At least the car shifted to a slightly more upright position.  Finally broke down and called a young friend for help. Had to fight off the fury of tears that wanted to tell my face how inept I'd been.  To shovel out would have meant shoveling back about 100 feet.  Oh holy cow!  Just as my friend was heading in my direction a Park Ranger drove up in his pick-up,  skittered over my sandy trap and said in the most polite voice he could muster "Good afternoon Ma'am, how did you get into this mess?".  To which I replied with an enthusiastic nonsequitar "Oh my God, I could kiss the ground you walk on".  He smiled kindly down at me (as anyone would to a batty old woman stuck in sand in the middle of no where) and stated "Let's get us a truck with a winch up here."  I called home and told my tall Texan friend to turn around and go home (note to self - that young person offered to help without hesitation - pay that forward WR), two four wheeled rescuers had arrived.  It took about 45 minutes with two trucks and a winch to pull Galahad out of the pit I put him in and I managed to get stuck one more time when turning the vehicle around ... this time on vegetation and sand.  As the tires were not nearly as stuck the second rescue had us out in minutes.  One ranger, whose wife it turns out was expecting their second child at any time, told me his wife wanted a Subaru...I assured him today's activity was not the fault of the car.  Once again a sweet, patient smile.   Duh, like he didn't know that! When I get stupid it usally lasts a while!  Kind of like intoxication but different.  I was informed that I was about the 1000th person they has rescued from the sand so far in 2013.  Cripes, do we share a defective gene? I filled out a form at the ranger station to thank them for their professionalism and rescue (at no time did these men laugh out loud or even smirk).  And then drove the 'drive of shame' home...repeating over and over "NEVER take your eyes off the road and stay calm no matter what!".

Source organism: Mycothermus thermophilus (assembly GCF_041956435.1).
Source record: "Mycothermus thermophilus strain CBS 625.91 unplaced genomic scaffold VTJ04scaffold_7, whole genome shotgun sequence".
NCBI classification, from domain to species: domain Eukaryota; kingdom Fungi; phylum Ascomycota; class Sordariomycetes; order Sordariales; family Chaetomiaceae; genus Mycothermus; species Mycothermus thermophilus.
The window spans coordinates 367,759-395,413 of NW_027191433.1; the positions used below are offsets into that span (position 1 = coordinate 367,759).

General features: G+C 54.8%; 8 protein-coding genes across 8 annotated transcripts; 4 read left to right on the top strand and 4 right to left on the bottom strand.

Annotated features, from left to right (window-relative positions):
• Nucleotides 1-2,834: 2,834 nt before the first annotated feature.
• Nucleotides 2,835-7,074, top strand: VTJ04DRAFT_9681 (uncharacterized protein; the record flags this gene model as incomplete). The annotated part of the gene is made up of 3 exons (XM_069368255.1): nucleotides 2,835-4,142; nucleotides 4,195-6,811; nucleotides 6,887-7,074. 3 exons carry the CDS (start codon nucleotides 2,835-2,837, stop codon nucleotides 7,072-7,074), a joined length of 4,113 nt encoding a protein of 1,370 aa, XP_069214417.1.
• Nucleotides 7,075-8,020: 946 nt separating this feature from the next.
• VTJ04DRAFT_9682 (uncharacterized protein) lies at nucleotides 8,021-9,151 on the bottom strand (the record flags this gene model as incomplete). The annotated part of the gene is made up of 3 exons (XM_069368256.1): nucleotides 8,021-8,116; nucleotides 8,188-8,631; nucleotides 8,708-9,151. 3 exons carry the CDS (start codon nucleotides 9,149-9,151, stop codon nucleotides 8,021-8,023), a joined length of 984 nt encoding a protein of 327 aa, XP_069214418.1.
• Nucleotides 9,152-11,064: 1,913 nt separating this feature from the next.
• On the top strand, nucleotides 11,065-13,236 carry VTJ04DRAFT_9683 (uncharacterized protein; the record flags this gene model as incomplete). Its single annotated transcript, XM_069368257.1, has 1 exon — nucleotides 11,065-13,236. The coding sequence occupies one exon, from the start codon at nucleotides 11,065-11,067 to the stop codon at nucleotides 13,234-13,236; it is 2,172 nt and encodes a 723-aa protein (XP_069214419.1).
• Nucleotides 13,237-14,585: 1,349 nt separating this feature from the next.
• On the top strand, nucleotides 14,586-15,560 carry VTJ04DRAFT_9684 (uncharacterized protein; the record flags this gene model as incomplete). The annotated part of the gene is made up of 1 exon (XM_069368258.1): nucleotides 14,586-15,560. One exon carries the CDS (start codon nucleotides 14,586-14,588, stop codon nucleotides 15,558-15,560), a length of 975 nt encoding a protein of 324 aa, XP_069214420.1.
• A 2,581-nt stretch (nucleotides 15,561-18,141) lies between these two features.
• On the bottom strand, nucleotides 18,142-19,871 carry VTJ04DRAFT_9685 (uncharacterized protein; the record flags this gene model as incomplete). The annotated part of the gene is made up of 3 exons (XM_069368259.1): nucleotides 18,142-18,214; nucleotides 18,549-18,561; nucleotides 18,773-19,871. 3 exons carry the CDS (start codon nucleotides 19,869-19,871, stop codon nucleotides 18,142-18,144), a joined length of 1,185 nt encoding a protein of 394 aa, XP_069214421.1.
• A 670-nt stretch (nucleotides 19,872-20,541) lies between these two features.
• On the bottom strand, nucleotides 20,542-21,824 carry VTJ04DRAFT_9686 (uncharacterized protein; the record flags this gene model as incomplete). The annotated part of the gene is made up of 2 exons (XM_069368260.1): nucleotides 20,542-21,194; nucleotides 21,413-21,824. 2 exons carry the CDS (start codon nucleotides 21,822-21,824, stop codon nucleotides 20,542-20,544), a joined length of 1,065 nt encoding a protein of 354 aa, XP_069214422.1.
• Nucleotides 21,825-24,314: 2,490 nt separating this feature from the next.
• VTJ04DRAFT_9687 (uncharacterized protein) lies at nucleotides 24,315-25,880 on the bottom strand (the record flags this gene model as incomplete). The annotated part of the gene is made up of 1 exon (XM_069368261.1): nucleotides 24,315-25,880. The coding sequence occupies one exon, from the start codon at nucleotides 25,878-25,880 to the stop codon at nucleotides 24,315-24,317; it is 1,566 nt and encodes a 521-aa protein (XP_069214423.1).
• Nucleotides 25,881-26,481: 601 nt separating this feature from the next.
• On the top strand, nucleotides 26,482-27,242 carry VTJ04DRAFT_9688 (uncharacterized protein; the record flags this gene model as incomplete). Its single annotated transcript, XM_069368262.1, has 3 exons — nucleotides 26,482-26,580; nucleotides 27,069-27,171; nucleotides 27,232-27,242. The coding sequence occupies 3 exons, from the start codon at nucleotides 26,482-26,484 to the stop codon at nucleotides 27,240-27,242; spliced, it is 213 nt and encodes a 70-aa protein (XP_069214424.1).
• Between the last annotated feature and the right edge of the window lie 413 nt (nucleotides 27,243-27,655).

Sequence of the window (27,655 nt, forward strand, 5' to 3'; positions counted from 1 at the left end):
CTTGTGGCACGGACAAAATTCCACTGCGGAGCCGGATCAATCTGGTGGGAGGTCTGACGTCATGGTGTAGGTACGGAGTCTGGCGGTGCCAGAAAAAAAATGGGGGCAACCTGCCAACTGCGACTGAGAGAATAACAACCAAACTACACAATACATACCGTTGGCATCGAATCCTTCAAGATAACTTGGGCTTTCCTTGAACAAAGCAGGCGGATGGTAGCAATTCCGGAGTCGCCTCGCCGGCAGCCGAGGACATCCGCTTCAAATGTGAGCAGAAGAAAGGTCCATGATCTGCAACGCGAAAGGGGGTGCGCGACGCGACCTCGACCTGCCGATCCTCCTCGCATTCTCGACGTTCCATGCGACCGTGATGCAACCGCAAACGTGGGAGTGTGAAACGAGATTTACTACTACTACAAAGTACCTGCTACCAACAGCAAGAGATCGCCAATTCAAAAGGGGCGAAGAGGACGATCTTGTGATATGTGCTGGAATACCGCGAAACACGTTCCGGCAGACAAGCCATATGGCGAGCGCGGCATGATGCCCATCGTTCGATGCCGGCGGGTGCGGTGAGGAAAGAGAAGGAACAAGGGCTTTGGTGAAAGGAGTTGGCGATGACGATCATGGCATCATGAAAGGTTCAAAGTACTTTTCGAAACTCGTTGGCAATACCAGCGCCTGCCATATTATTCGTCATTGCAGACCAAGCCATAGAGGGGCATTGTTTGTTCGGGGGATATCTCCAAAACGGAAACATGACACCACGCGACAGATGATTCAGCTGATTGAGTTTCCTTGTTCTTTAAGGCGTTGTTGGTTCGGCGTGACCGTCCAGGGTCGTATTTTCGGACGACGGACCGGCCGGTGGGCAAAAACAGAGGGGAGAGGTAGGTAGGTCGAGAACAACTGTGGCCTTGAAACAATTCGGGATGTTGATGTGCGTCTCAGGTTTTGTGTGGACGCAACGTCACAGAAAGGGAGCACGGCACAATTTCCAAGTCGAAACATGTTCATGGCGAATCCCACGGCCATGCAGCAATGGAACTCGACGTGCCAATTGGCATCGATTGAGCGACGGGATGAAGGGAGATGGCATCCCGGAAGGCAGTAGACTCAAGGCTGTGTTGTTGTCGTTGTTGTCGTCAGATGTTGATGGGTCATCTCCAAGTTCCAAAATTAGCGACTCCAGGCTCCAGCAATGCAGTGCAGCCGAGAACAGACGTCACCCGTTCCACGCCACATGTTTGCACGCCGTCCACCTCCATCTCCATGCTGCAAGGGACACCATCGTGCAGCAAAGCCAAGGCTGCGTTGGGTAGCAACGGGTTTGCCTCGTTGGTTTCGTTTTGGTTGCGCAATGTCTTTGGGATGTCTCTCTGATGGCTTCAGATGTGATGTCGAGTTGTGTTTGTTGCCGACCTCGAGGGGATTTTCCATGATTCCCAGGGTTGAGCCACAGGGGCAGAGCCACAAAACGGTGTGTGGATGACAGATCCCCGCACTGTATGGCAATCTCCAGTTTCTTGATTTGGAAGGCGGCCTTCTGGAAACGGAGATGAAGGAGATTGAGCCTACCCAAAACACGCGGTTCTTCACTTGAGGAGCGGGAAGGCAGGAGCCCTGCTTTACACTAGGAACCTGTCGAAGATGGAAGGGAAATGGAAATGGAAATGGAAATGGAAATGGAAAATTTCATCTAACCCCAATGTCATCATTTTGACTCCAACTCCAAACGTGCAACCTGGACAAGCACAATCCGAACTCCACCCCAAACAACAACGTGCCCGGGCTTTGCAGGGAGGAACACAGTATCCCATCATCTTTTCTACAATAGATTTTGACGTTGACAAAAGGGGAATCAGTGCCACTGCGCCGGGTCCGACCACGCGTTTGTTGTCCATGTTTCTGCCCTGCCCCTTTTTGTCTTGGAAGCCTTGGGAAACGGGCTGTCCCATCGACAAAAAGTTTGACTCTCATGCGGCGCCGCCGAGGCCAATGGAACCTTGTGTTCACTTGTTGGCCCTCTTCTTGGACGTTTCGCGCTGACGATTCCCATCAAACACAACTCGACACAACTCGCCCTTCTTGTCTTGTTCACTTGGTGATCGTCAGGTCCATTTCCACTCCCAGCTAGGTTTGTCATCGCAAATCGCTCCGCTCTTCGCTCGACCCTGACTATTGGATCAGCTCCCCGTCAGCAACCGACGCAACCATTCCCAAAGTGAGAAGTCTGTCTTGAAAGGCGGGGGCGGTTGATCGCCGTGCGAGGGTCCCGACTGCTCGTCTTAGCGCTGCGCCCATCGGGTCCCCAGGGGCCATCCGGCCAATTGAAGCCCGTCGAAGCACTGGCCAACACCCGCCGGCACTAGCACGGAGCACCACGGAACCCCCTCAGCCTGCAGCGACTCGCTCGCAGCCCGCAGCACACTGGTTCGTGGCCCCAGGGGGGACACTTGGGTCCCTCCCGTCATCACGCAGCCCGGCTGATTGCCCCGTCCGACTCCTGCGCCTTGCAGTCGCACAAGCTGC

I did not take a photo of the car up to is axle in sand...I was too embarrassed...'pride goeth before the fall'.

Thank you Rangers! dd And thank you Tall Texan!  



Wednesday, June 5, 2013

"I think that the Internet - and I do love the free flow of ideas on the 'Net - is like the wild west of the information world."
Part 3:
Speaking of the wild west, this past Sunday my journey on Road 2b brought me to what remains of Fort Churchill.  The Fort is part of a 200 acre site that includes camping (20 spaces), hiking trails, bird watching,  and a group area.   The remains of the Fort are in decay.  Built in 1861 it served as military base for 9 years when it was abandoned (hmmm, 'abandoned' does seem to be a theme here) .   The cemetery that sits in front of the Fort contains only the remains of the Buckland family (suppliers to the Fort).  The remains of others who died and were buried at Ft. Churchill were moved to Carson City some years back.